Trump Admin Official Defends Coronavirus Testing Despite Widespread Lab Delays

Admiral Brett Giroir, who's leading Trump's testing protocols, tried to paint a rosy picture of nationwide testing efforts, which are severely lacking in hard-hit cities.

On Sunday, Admiral Brett Giroir, a member of President Donald Trump’s coronavirus task force, refused to admit that the administration is not doing enough to boost testing capacity across the country.

At one point during an interview with CNN’s Jake Tapper, he attributed widespread frustration over delayed tests to would-be travelers.

“‘I feel like going somewhere, so I need a test.’ That is not where we are. We are in the middle of a serious pandemic that we are trying to control,” Giroir said. “We’re not gonna have 300 million tests per day.”

There is no evidence prospective travelers are responsible for the surge in tests; rather, the U.S. has the world’s highest number of coronavirus cases and deaths, and testing is one of the few ways to know how large the problem really is. But American laboratories responsible for processing coronavirus tests are buckling under demand for their services.

Assistant Secretary for Health Admiral Brett Giroir testifies before a House select committee on efforts to fight the coronavirus in early July.
Assistant Secretary for Health Admiral Brett Giroir testifies before a House select committee on efforts to fight the coronavirus in early July.
Kevin Lamarque / Reuters

Contrary to Giroir’s tongue-in-cheek suggestion about millions of tests, local officials are worried more about the ability to conduct just hundreds or thousands.

Mayors of major cities facing large outbreaks, including Phoenix and Atlanta, have said testing delays have made containing the virus nearly impossible; local health officials back up their claims. Montana, which has more than 3,300 reported cases of COVID-19, ended its contract with Quest Diagnostics, a leading national testing company, after Quest told state officials that coronavirus results wouldn’t be turned around for two or three weeks.

Despite recent news reports about private laboratories struggling to meet demand for testing, Giroir insisted the Trump administration is providing adequate help.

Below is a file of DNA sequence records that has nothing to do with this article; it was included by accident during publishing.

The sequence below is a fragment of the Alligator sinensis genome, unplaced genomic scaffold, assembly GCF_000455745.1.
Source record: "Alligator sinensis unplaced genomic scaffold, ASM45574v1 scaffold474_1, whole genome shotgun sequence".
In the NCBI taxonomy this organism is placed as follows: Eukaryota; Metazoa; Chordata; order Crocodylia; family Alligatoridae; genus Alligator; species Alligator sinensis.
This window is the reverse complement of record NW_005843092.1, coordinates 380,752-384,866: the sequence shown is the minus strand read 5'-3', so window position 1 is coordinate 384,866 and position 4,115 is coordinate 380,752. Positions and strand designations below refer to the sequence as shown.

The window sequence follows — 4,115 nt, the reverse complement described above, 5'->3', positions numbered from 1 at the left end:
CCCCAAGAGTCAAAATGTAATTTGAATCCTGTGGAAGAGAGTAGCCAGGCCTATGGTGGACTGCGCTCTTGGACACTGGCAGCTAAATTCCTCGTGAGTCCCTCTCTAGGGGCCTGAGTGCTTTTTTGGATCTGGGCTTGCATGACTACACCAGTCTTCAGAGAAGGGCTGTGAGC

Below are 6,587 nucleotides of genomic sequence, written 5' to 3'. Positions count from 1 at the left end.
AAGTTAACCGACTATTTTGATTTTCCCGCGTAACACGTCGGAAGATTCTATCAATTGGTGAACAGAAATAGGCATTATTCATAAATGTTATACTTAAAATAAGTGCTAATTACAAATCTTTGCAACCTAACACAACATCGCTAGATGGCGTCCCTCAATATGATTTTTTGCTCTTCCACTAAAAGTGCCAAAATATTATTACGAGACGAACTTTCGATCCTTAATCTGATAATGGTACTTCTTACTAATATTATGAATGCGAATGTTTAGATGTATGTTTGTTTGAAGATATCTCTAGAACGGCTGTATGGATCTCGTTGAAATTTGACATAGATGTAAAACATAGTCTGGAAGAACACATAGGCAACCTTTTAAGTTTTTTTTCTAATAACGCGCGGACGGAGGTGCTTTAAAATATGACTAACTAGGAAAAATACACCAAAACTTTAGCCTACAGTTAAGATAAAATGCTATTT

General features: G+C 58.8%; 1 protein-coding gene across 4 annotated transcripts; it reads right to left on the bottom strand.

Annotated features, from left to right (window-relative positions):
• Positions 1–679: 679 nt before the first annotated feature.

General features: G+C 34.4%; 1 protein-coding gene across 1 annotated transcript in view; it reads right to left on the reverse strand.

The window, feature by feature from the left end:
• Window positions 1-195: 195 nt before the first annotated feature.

“Tell me one thing we’re not doing with any of these private labs that we’re not doing or they’re not doing on their own and I’m happy to do it,” Giroir said. He added that testing is still largely available to people in hospitals, nursing homes and long-term care facilities.

When Tapper suggested the Trump administration invoke the Defense Production Act — which would prioritize the production of essential medical items in the private sector — to open and sustain labs across the country, Giroir responded that the DPA is not a “magic wand.”

Giroir said the administration looks for “every opportunity to invoke the DPA” but claimed most companies wouldn’t need a decree from the government to ramp up production because they’re already “highly motivated” to stop the pandemic.

Despite this hesitancy to intervene, Giroir said the administration is “never going to be happy” until tests can be turned around within 24 hours.

“We are not there yet. We’re doing everything we can to do that,” Giroir said.

The U.S. has faced testing problems since the beginning of the pandemic, and in late June, Trump said that he had asked officials in his administration to “slow the testing down.”

In an interview last weekend, the president again expressed skepticism about the need for widespread testing in order to stifle the virus.

But on Sunday, Giroir, a Department of Health and Human Services official chosen by Trump to lead the administration’s testing efforts, assured Tapper that he doesn’t shy away from discussing testing with his boss.

“Nobody in the task force is afraid to bring up anything either to the vice president or president,” Giroir said.

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